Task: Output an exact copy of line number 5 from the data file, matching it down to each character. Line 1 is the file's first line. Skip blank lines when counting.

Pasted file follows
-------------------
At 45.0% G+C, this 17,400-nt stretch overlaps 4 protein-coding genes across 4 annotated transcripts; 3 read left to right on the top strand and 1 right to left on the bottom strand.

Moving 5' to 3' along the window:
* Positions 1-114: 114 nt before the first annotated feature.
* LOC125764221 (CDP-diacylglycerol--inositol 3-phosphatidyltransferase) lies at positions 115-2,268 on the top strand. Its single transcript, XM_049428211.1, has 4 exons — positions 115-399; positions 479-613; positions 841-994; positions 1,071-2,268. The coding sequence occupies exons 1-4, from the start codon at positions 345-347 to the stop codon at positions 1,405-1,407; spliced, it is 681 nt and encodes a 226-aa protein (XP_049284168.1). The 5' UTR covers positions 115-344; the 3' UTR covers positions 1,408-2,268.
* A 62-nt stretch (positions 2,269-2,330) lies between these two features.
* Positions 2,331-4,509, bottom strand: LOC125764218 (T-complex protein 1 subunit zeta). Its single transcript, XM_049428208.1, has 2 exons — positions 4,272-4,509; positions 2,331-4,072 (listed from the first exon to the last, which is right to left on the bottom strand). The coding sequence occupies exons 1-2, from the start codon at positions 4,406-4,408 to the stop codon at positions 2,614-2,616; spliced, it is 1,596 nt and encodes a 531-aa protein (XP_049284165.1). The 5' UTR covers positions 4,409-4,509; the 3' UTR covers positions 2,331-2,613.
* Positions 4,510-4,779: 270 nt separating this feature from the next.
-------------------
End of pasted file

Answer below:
* A 62-nt stretch (positions 2,269-2,330) lies between these two features.